Looking to upgrade your listening gear? We’ve got you covered – well, your ears anyway.
1979 was an exceptional year in entertainment. At the movies, Ridley Scott unleashed Alien, The Warriors were fighting their way back to Coney Island, and former doctor George Miller put Mad Max behind the wheel. In music, London was calling The Clash and Led Zeppelin released what would become their last studio album.
It was also the year that Sony unveiled its latest gadget that would go on to conquer the world – the Walkman. Clipped to the belt, it was the first true personal stereo. And with it came the need for upgradeable portable headphones – the industry took off!
Today, headphones are a crucial everyday device that we use when we walk the dog, exercise, work, tidy the house or fall asleep while listening to music or podcasts. Choosing the right pair is essential, but where do you start? Walking into any JB searching for a pair can be a daunting task with so many styles on offer. Well, STACK is here to help. If you don’t know your wireless from your true wireless, or your open back from your closed, this is the guide you’ve been looking for.
What’s it all about?
For many, the one-pair-fits-all is not always a viable option – a pair of noise-cancelling headphones you use for travelling won’t be much use in the gym. Having multiple pairs for different applications doesn’t have to break the bank. Take some time to consider your needs. Earbuds are perfect for when you’re getting active, but traditional over-ear headphones are what you’ll want for the full audio experience. So what are the options? Let’s take a look…
The classic headphone design totally surrounds your ear, providing a snug fit. Over-ear headphones have two versions – closed- and open-back. Closed-back keep the party on the inside with very little noise spill, isolating a lot of peripheral sound (if you want to go one better, you’ll need noise cancelling – more on that later), and keeping the music very much in your ears.
Open-back, as the name suggests, permits some sound to enter through the earcup so you’re more aware of what’s happening around you. These tend to give the user a more natural sound. Being bigger headphones, you get bigger drivers (speakers), and yes, you guessed it, bigger sound.
The clue is all in the name. On-ear headphones are smaller and lighter and thus more portable than over-ears. They fit tight over the ears and, like open-backs, the sound is more exposed to ambient noise.
The ubiquitous earphone or earbud is designed to fit right into your ear canal, providing an often immovable proposition. As such, this style is particularly popular in the fitness and active sector. Easy to stow away in a pocket or bag, earbuds are also extremely convenient. And they won’t mess up your hairstyle or dislodge glasses.
So what’s the deal with wireless and true wireless earbuds? Are they not the same thing?
No. Wireless earbuds are joined via a cord, but that cord doesn’t connect directly to your device. Think of it as a necklace with an earbud on each end. True wireless, on the other hand, is exactly that – the earbuds are powered individually and, ingeniously, use the carry case they come in as an additional power pack, keeping you going for longer.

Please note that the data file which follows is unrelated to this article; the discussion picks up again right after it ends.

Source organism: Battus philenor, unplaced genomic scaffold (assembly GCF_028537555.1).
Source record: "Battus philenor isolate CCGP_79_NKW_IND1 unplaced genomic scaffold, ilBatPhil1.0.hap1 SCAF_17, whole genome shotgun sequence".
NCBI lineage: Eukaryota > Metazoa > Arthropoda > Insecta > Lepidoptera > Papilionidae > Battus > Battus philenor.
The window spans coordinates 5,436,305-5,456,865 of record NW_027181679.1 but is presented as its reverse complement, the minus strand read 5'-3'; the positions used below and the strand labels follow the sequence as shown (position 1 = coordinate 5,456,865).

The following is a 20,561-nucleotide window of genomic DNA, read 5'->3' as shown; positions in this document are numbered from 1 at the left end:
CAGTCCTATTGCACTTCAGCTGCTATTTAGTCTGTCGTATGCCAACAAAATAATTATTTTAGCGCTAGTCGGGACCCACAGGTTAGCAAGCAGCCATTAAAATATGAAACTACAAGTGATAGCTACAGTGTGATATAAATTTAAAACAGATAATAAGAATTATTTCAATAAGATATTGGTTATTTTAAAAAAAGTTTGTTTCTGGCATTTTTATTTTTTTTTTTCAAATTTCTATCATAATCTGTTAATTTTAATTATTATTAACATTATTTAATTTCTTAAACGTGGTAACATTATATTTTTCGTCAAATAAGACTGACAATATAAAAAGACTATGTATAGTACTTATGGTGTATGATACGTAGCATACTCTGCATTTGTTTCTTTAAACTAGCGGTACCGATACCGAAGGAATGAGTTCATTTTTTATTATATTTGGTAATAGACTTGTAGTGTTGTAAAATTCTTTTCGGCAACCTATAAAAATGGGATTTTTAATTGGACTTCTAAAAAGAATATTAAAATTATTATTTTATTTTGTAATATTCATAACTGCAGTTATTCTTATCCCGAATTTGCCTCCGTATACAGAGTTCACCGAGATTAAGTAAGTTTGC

Should I go wired or wireless?
This is strictly a matter of personal preference but wired headphones are, by and large, more popular with musos, studio and sound engineers and audiophiles. Bluetooth has come a long way since its introduction 20 years ago when the connections and sound were appalling, and can now comfortably compete with its wired counterparts.
Wireless is favoured for many reasons: you won’t accidentally rip them off your head reaching for your phone and they don’t snag when you’re exercising. For our busy lives, wireless offers the ultimate in convenience. Many headphones come with a wired option as standard in the box these days, so you can have the best of both worlds.
I’ve heard a lot about noise-cancellation. Is it worth it?
Well that really depends. If you frequently use public transport or fly, where noise is at an optimum, then perhaps it’s time to consider investing in a pair. Noise cancellation technology was originally designed for long distance pilots to aid concentration and communication, before making its way to consumer technology. While it won’t eliminate all ambient sound completely, a good set of noise cancelling headphones, wireless or true wireless earbuds, will go a long way to blunting traffic noise, aircraft engines or that distracting office banter, leaving you to listen to your music – or noise-cancelled silence – in peace.
What about the sound?
The sound quality of a pair of headphones or earbuds is totally subjective. We can’t emphasise that enough. What sounds incredible to you might conflict with the opinion of somebody else. A budget pair may suit the needs of an occasional user, while others will strive for the highest fidelity irrespective of the price. But remember, you don’t always have to spend a fortune to get a good quality pair.
A little hearing history
– Engineer Nathaniel Baldwin is credited with developing the first pair of headphones in his kitchen in 1910, but failed to interest investors. That was until the US Navy picked up on it and ordered 100 pairs.
– It was German company Beyerdynamic who produced the first dynamic headphones – the DT-48s – designed for use in the home in 1937.
– The humble Walkman ushered in a new design of lightweight foam headphones that, along with the 3.5mm jack, led the way in the explosion of personal headphones.
– US musician John Koss had an idea to design a pair of headphones to use with portable phonographs. However, once he arrived at the final product, he decided to market them as stereophones, developing the same design and look we still see today.